Food insecurity by province or territory, using data from Statistics Canada’s Canadian Community Health Survey, 2017-18. (image from proof.utoronto.ca/food-insecurity)
Jewish Family Services Vancouver (JFS), Richmond Jewish Day School (RJDS) and Kehila Society of Richmond are piloting a new food program to enhance students’ access to healthy and nutritious food in a way that promotes privacy, availability and inclusiveness.
When RJDS needed support with their school lunch program after a contract with a former caterer ended, Kehila Society saw an opportunity to work with JFS and create a food program that benefits all families throughout the week, regardless of income.
With start-up funds provided by Jewish Federation of Greater Vancouver, once a week, JFS delivers hot meals to RJDS at no cost to the students or their families. These meals are healthy, plant-based, and available to all students. In addition, a community fridge and pantry program is in operation throughout the week. The start-up funds provided to the Kehila Society enabled the purchase of a fridge and pantry cupboard, which JFS, the Kehila Society and Richmond Food Bank keep stocked. Students and their families can access healthy snacks, dry goods, fresh produce and meals during school hours.
“The students at Richmond Jewish Day School have absolutely loved the weekly hot lunches sponsored through JFS and the Kehila Society,” said Sabrina Bhojani, principal of RJDS. “Our parents have also expressed their delight with this program, knowing that their children are receiving a warm, healthy and nutritious meal at school. The research is clear – good nutrition helps our children to focus, concentrate and self-regulate, which, in turn, results in improved learning and student performance.”
Proper nutrition plays a central part in learning, yet one in eight households in Canada struggle to access nutritious food, according to PROOF, a research program investigating household food insecurity – defined as “the inadequate or insecure access to food due to financial constraints” – across the country (proof.utoronto.ca). That amounts to “4.4 million people, including more than 1.2 million children living in food-insecure households.”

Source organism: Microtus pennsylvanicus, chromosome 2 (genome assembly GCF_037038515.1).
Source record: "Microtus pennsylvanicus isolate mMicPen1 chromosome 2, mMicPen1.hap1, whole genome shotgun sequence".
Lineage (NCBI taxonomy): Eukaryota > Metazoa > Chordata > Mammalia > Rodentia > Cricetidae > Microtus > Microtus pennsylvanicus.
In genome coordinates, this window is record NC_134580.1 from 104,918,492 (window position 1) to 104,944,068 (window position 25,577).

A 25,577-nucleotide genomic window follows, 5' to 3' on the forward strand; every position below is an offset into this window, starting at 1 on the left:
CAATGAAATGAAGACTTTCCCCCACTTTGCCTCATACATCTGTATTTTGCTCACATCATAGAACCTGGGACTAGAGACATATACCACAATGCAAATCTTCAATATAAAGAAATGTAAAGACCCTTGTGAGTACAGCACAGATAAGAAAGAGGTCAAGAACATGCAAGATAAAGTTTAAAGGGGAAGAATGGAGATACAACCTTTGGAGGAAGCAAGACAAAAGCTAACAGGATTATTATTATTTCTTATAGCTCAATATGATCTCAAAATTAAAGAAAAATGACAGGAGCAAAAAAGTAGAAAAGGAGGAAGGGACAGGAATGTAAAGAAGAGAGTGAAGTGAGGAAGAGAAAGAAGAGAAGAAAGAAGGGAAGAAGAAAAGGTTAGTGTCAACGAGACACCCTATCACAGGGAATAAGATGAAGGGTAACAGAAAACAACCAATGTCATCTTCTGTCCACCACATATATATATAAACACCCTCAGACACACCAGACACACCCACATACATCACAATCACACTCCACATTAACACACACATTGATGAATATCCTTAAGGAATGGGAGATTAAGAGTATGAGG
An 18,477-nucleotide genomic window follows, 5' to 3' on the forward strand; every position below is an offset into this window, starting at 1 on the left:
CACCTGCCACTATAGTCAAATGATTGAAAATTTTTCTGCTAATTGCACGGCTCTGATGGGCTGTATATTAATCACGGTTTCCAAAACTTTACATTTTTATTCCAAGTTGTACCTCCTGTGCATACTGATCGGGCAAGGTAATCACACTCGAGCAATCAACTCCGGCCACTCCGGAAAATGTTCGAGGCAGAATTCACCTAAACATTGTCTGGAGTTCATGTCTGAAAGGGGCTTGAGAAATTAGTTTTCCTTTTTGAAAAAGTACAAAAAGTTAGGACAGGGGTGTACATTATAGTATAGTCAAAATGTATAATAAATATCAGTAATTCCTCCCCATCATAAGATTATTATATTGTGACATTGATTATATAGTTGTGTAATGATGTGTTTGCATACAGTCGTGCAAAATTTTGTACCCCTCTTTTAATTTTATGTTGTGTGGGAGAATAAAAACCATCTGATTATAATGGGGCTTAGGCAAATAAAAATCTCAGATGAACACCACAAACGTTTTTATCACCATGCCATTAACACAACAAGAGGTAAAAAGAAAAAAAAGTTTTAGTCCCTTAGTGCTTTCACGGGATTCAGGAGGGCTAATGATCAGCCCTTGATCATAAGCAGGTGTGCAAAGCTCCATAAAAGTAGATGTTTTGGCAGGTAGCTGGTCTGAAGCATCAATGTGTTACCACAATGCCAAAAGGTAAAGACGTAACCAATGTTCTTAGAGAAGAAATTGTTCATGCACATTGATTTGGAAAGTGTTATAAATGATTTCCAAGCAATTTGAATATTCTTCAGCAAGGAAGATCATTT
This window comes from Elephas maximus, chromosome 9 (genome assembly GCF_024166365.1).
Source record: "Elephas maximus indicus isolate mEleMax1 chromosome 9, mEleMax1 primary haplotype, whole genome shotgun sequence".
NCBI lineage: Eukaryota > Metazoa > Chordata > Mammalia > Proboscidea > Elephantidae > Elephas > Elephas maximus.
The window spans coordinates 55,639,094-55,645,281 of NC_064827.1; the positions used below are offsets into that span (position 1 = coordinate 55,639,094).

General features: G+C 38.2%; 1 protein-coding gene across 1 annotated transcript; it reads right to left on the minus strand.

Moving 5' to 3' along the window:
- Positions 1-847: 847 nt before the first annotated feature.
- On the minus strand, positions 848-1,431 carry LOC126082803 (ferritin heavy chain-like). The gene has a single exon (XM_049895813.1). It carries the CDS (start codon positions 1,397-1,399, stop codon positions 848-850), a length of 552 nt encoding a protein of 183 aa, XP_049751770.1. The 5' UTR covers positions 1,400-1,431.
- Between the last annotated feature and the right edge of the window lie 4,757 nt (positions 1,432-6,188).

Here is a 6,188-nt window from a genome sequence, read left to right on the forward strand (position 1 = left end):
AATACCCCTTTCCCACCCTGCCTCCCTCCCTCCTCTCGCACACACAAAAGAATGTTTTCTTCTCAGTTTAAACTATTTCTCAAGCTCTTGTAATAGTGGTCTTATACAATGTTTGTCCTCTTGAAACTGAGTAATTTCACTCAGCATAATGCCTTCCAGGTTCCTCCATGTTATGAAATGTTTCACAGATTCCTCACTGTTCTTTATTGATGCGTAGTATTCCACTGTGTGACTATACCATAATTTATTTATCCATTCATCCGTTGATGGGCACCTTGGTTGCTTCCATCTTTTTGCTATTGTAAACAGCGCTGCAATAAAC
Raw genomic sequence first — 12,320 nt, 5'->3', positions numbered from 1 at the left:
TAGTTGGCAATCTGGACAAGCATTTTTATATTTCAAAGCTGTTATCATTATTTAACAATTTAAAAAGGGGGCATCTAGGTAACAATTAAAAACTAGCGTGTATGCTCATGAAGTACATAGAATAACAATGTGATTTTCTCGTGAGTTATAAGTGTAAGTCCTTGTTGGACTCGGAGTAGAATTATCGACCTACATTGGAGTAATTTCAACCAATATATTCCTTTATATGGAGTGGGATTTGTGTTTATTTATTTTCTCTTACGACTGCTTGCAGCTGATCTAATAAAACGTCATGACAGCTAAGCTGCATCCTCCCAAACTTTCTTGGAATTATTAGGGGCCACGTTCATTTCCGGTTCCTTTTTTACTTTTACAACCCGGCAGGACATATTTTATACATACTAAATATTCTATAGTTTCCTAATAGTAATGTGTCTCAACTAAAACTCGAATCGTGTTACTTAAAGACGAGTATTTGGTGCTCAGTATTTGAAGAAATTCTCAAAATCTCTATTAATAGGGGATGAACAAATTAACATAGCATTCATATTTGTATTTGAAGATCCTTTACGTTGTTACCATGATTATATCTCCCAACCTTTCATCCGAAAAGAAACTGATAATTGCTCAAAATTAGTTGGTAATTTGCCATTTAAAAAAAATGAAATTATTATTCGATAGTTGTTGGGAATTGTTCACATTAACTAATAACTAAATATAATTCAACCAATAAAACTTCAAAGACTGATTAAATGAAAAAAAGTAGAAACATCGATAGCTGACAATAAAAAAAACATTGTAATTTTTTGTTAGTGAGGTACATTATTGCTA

Healthy, universal school meal programs play an important role in giving children and families access to nutritious and safe food in a non-stigmatizing manner when they need the support.
“School meal programs can play a crucial role in ensuring that all children … can eat healthy and nutritious foods – which, in turn, supports their ability to learn,” said Lynne Fader, co-director of the Kehila Society. “School meal programs are uniquely placed to address under-nutrition, by promoting healthy diets. Serving a free school meal increases children’s intake of healthy foods, especially among children with lower socioeconomic status.”
“All students deserve access to healthy, safe, nutritious and easily accessible food,” said Ilana Labow, director of food security, JFS Vancouver. “We are inspired by this vision and are committed to helping uplift students’ lives through delicious, good food. We look forward to nourishing this program together and watching it thrive and grow.”
– Courtesy JFS Vancouver